.....Advertisement.....
.....Advertisement.....

Today's News

  • Hobby Lobby case decision gets mixed reviews

     By Laurel Wilson

    Bowling Green Daily News

    Local reaction was mixed to the U.S. Supreme Court’s 5-4 decision last week that gives closely held corporations the right to deny contraceptive coverage based on religious beliefs.

  • Citizens want change

    More than 40 people including parents, grandparents, former school board members and school board candidates met for about an hour Monday evening at Loretto City Hall to discuss their views of Marion County Public Schools.

    The consensus among those who spoke was that change is needed at the top of the school system.

    Dennis Hagan opened the meeting by saying they were all there because they care about the schools.

  • Superintendent: School system needs stability

    Superintendent Taylora Schlosser believes the Marion County Board of Education made the right decision by granting her more time to establish residency in Marion County.

    Moving to the county is still something she is trying to do.

  • School board meets tonight

    The Marion County Board of Education is scheduled to meet in regular session at 6 p.m. Tuesday, July 8, at the board of education office, 755 E. Main Street in Lebanon.

    The agenda of tonight's meeting includes several items. Two delegations are listed as well (Amanda Beard and Barney Tharp) at the end of the agenda.

    The agenda is as follows:

    CALL TO ORDER

    PLEDGE OF ALLEGIANCE/MOMENT OF SILENCE

  • From one fraternity to another

    In 2006, Richard Goodin graduated with a mechanical engineering degree from the University of Kentucky, where he also served as the president of Farmhouse Fraternity.

    Looking back, he said fraternity life helped him make the transition into a new life as a Franciscan friar and, more recently, priest.

    “From one fraternity to another,” Fr. Goodin said. “And we do call our way of living as Franciscans a fraternity.”

  • Loretto man in critical condition after ATV accident

    Harold L. Hughes, 53, of Loretto was driving a side-by-side, all-terrain vehicle on Maker’s Mark Road at 2:22 a.m. Sunday, June 29, when he lost control and the ATV overturned, according to the Marion County Sheriff’s Department.  Hughes was airlifted to University Hospital in Louisville.  He was listed in critical but stable condition as of Monday morning.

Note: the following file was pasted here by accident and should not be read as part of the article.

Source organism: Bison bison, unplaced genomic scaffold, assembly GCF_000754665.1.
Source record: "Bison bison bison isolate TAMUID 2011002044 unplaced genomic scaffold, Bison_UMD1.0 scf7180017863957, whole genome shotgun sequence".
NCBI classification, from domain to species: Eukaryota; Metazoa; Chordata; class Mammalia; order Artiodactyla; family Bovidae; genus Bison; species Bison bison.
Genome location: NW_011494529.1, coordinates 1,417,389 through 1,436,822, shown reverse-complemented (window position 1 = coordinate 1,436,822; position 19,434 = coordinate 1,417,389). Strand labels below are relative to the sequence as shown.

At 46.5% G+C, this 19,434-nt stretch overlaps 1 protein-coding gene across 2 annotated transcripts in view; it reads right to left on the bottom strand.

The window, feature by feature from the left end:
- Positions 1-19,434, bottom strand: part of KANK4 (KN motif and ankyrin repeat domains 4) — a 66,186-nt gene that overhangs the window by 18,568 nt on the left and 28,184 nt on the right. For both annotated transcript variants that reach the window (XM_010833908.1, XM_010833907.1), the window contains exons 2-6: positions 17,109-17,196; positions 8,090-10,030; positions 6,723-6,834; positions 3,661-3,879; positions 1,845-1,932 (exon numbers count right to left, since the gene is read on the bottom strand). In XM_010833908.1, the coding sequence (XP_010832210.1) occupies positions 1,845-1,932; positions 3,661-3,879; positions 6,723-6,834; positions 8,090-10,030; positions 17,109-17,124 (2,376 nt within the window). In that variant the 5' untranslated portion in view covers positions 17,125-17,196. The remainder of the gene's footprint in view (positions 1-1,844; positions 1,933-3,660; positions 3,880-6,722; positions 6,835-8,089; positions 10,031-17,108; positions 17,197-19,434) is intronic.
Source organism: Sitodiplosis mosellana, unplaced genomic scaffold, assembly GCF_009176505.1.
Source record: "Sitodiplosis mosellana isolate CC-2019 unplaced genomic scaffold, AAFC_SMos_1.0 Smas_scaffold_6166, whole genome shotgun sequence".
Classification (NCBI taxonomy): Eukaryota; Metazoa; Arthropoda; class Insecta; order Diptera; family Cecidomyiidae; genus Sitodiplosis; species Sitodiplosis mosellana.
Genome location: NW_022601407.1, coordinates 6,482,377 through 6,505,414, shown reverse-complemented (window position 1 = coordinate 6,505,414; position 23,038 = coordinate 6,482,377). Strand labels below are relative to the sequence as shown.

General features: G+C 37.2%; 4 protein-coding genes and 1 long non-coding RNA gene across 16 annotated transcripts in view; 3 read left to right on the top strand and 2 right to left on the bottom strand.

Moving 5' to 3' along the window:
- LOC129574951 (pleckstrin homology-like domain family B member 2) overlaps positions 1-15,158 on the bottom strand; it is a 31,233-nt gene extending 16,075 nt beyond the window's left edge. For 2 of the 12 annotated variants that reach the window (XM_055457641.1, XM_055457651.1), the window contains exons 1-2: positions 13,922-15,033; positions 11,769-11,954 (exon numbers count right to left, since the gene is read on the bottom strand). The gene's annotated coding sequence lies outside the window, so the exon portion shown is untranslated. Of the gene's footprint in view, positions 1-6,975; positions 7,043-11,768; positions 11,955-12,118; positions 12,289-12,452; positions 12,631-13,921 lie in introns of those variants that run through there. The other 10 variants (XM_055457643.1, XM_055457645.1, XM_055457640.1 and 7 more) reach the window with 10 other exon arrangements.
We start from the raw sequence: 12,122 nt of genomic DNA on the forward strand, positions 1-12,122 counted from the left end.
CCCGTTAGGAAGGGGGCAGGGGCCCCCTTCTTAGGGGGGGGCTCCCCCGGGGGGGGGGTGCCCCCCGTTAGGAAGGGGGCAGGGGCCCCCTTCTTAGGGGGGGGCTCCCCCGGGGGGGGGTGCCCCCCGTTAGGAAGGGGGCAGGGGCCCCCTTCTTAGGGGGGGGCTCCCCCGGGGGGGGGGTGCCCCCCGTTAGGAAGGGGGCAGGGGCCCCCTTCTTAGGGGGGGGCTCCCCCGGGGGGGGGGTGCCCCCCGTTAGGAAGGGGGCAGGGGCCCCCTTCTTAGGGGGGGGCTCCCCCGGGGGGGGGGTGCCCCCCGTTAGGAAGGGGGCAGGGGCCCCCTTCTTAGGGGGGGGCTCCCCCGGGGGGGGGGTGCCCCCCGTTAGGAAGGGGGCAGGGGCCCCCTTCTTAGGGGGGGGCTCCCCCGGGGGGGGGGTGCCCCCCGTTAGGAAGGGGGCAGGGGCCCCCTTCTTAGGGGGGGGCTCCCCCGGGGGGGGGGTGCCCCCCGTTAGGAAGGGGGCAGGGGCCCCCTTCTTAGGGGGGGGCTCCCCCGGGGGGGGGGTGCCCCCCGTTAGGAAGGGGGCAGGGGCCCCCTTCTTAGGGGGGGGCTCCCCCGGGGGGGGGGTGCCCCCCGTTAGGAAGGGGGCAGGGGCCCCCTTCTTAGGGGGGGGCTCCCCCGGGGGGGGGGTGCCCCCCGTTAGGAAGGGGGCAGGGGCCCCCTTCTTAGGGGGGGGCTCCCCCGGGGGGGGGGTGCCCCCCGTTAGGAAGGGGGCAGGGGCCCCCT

One passenger, Francis S. Willett, 44, of St. Francis was transported to Spring View Hospital by Marion County EMS. He was not listed as a patient as of Monday morning.

  • Bridge will be named to honor nun

     Sr. Sodelbia Hughes was born at the end of the 19th century. Later this month, in the 21st century, a bridge will be renamed in her honor.

    Perhaps the timing is fitting for a woman who was 50 years ahead of her time, according to one of her colleagues, Sr. Kay Carlew.

    “She was a teacher. She was a social worker, and she was a politician, in the best sense of the word,” Carlew said.

  • Model jets show returns July 6-13

     The 10th annual Jets Over Kentucky will begin Sunday, July 6, at the Lebanon-Springfield Airport.  

    Jets Over Kentucky is now the largest remote control model jet show in the world, and event organizers anticipate more then 200 model jet pilots from across the globe at this year’s event.

    Pilots will be practicing and flying warm-up runs July 6-10, and spectators are welcome to watch. 

  • New judge appointed in election lawsuit

    A new judge has been appointed in the lawsuit contesting the results of the May 20 Republican primary election in the race for the 24th District state representative.

    On June 23, Circuit Judge David A. Tapp of the 28th Judicial Circuit was appointed to preside over the case. Marion Circuit Judge Dan Kelly and Circuit Judge David Williams of the 40th Judicial Circuit each recused themselves from the case.

  • Former youth services director receives three-year diversion

    Charles E. Spalding Jr., 43, of 25 C. Ashbury Drive in Bardstown received three years of pretrial diversion for second-degree unlawful transaction with a minor. This was amended from an original charge of first-degree sexual abuse.

     

    As a term of his pretrial diversion, Spalding must serve a 30-day alternate sentence with work release, complete a counseling program approved by the Commonwealth’s Attorney and have no contact with children through his employment.